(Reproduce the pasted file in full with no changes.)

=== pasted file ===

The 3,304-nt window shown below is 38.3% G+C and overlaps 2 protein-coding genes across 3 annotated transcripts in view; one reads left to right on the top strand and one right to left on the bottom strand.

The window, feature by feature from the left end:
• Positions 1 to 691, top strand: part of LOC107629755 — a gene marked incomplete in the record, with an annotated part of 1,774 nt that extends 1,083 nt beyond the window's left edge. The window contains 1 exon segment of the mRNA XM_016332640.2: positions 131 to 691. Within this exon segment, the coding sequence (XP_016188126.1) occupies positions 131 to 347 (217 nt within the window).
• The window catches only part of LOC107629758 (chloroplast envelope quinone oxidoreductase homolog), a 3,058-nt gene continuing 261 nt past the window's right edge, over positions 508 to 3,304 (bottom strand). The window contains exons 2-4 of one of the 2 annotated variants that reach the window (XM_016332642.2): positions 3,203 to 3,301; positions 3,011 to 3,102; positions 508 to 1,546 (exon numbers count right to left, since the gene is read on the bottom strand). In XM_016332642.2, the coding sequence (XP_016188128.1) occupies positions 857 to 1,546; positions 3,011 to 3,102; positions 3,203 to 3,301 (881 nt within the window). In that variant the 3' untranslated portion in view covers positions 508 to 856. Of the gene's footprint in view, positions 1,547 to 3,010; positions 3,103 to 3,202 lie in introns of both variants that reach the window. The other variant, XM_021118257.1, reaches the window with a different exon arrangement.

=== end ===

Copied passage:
The 3,304-nt window shown below is 38.3% G+C and overlaps 2 protein-coding genes across 3 annotated transcripts in view; one reads left to right on the top strand and one right to left on the bottom strand.

The window, feature by feature from the left end:
• Positions 1 to 691, top strand: part of LOC107629755 — a gene marked incomplete in the record, with an annotated part of 1,774 nt that extends 1,083 nt beyond the window's left edge. The window contains 1 exon segment of the mRNA XM_016332640.2: positions 131 to 691. Within this exon segment, the coding sequence (XP_016188126.1) occupies positions 131 to 347 (217 nt within the window).
• The window catches only part of LOC107629758 (chloroplast envelope quinone oxidoreductase homolog), a 3,058-nt gene continuing 261 nt past the window's right edge, over positions 508 to 3,304 (bottom strand). The window contains exons 2-4 of one of the 2 annotated variants that reach the window (XM_016332642.2): positions 3,203 to 3,301; positions 3,011 to 3,102; positions 508 to 1,546 (exon numbers count right to left, since the gene is read on the bottom strand). In XM_016332642.2, the coding sequence (XP_016188128.1) occupies positions 857 to 1,546; positions 3,011 to 3,102; positions 3,203 to 3,301 (881 nt within the window). In that variant the 3' untranslated portion in view covers positions 508 to 856. Of the gene's footprint in view, positions 1,547 to 3,010; positions 3,103 to 3,202 lie in introns of both variants that reach the window. The other variant, XM_021118257.1, reaches the window with a different exon arrangement.